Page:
By Staff Writer Seth Tamarkin.
For the last few semesters, Italian studies professors Dr. Rose Faccini and Dr. Matthew Sneider have used Italian film screenings to give students a glimpse of Italian culture and their various perspectives. For their fourth annual Italian film series, the screenings will focus on the Italian experience in America, starting with the one of the first movies depicting Italian-American life in 1915’s The Italian.
Colored in a Gameboy-ish sepia tone, the silent film depicts the immense hardships that protagonist Beppo faces as leaves Italy for America in search of a better life. The first part of the film is set in Italy where Beppo tries to marry his lover Annette while a rich Italian aristocrat tries to do the same.
This barely amounts to a conflict though, as the aristocrat is laughed at behind his back by Annette and Beppo. Once he gets the money, Beppo marries Annette but soon leaves for America, specifically New York. After scraping enough money through a shoeshine business, Beppo sends for his wife to come to America with him. This is where the real conflict of the film comes into fruition.
While the first half of the film resembles a lighthearted slapstick comedy, the second half shows the crushing realities that many Italian immigrant families encountered in lower Manhattan, namely crime and corruption.
Once Beppo’s newborn son goes under a fever, the Italian gondolier’s life falls into peril as he wanders the Manhattan streets for a cure. In a well-shot fight scene, Beppo gets robbed by muggers and ends up in Jail after he tries to defend himself from them.
As a new immigrant in a foreign country, it becomes clear that cops are as unsympathetic as the slimy muggers and corrupt public officials who prey on the immigrant population.
As the film continues and Beppo’s situation worsens, he eventually tries to seek revenge on one of those public officials in a truly disheartening way. By the end of the film, the viewer witnesses how the pitfalls of institutional racism conflict with the ‘American Dream’ with a decidedly not-happy ending.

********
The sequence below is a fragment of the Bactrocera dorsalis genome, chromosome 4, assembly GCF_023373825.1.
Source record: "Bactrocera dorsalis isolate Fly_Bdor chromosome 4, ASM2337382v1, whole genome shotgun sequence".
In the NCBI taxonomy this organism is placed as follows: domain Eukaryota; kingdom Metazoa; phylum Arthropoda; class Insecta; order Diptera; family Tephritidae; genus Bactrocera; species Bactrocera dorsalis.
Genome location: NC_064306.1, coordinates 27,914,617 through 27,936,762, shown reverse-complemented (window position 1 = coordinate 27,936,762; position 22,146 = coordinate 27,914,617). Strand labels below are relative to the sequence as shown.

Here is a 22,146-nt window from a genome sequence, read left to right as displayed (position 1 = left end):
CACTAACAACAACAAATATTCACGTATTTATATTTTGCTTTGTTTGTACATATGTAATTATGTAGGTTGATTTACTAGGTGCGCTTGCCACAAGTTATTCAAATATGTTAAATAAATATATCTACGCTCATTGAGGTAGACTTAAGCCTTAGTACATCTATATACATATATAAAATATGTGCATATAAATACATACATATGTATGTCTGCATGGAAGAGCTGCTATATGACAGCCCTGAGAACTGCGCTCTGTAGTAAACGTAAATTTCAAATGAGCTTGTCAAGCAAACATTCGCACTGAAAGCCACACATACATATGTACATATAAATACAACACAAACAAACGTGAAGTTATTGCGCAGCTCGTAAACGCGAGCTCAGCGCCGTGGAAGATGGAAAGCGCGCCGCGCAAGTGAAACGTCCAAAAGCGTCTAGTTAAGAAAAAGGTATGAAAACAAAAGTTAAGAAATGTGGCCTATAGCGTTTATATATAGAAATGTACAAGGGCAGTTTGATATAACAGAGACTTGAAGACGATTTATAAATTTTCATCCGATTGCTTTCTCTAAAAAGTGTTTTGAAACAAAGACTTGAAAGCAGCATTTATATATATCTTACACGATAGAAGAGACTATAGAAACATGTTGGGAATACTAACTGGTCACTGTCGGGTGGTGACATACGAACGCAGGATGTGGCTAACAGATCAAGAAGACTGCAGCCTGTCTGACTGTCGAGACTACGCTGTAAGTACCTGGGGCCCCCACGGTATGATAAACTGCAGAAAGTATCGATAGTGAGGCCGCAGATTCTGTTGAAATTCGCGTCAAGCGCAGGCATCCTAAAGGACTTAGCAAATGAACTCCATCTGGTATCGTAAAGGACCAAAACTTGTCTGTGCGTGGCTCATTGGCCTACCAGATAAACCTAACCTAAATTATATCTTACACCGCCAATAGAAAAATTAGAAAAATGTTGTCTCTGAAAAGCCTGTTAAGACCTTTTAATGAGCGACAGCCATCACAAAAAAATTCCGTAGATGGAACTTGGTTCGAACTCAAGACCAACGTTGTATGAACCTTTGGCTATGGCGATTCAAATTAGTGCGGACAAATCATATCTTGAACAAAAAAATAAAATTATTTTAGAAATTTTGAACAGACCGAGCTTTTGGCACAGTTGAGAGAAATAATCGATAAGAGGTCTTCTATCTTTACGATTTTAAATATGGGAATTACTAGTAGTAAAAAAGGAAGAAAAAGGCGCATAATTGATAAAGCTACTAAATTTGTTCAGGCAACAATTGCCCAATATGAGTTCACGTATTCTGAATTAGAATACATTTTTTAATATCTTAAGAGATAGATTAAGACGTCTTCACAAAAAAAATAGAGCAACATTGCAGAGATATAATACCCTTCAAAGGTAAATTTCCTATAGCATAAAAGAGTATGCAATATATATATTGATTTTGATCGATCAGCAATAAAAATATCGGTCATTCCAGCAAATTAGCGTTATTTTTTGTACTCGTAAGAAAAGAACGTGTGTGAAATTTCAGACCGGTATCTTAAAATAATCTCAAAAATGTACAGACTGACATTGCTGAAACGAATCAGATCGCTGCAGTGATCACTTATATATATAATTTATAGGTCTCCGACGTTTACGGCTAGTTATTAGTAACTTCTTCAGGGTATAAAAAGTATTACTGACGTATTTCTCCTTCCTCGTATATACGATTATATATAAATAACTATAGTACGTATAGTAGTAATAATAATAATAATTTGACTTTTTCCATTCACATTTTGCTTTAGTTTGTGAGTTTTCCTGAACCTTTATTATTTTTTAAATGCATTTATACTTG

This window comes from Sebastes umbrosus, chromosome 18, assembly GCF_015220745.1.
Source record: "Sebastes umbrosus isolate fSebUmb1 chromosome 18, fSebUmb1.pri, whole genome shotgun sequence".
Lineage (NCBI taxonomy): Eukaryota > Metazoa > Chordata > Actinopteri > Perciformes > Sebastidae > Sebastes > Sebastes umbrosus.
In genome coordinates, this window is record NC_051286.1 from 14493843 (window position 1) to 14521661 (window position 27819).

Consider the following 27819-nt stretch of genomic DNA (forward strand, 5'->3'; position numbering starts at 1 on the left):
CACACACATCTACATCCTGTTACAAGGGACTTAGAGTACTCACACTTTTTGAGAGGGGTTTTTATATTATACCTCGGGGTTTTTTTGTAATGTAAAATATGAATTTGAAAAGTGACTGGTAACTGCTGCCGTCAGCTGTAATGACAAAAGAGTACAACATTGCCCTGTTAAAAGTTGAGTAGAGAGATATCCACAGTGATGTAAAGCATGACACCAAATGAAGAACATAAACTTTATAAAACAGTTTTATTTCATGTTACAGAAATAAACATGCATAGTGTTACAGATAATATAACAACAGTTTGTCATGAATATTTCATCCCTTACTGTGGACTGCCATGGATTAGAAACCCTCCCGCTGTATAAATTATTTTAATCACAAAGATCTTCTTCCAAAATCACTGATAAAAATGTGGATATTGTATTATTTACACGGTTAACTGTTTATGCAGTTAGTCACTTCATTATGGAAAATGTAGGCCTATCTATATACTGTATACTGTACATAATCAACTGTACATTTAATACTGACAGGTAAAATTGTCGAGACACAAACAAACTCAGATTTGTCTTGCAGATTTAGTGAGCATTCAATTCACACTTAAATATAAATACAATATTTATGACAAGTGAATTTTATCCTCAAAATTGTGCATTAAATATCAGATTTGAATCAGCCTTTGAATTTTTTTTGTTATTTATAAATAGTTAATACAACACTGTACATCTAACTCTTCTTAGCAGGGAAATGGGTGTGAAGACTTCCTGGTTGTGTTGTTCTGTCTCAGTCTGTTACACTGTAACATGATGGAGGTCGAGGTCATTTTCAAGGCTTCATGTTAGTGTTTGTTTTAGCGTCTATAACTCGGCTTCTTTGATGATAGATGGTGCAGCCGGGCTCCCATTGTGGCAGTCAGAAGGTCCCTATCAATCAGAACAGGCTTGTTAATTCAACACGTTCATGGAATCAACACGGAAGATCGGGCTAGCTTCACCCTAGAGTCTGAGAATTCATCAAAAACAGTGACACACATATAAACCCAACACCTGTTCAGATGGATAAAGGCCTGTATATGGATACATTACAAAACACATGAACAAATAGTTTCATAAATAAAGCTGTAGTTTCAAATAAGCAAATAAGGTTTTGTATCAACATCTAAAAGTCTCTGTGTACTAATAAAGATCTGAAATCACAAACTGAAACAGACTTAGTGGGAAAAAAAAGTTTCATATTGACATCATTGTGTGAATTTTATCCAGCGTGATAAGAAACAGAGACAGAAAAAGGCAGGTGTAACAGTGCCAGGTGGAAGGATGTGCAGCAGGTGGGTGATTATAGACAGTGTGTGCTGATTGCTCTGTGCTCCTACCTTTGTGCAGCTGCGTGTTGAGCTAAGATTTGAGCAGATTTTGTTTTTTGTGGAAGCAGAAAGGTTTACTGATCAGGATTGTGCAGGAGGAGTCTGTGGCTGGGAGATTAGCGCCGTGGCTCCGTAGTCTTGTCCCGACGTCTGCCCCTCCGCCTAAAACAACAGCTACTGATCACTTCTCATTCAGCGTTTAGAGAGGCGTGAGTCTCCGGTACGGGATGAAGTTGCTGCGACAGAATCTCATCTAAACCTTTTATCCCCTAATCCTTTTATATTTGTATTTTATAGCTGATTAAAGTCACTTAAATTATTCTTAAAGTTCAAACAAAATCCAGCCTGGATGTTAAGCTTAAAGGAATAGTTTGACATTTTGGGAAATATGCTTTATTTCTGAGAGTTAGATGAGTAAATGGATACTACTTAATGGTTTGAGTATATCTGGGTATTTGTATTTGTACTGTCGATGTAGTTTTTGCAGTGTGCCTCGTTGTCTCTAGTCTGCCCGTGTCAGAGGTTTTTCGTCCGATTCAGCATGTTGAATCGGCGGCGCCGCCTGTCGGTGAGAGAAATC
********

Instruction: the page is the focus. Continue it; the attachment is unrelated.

Pretty heavy stuff for a 1915 film, especially one that Dr. Facchini mentions was originally titled after an ethnic slur for Italians, before lead actor George Beban pressured the directors to change the name.
Before the film, the professors talked about how George Beban, an Irish-American, wanted to be as authentic as possible with his depiction of Beppo. Dr. Sneider said the actor went so far as to go to Italian-American working sites and study their mannerisms and clothing styles.
It’s funny how different Italians were thought of back then, considering that nowadays hardly anyone would bat a lash at an Irish-American playing an Italian-American. The background to the film just shows how many immigrants in America share similar stories despite their different ethnicities.
After the movie, one audience member noticed how identical the Italian immigrants’ struggles were to the struggles of immigrants today, especially the scenes where police seem averse to giving poor immigrants any worthwhile help.
Although that film was made over 100 years ago, the story of an ethnicity’s struggle to live the American dream is universal to this day. The Italian has an air of pessimism that is rare in these sorts of movies too, containing a small, but powerfully somber story in the movie’s hour-long running time.
The film also contains numerous visionary shots such
To see the next exciting film depicting life as an Italian-American, make sure to go to the Italian Film Series next event on March 27, at 7:00pm in LARTS 117. The movie shown will be 2006’s The Golden Door.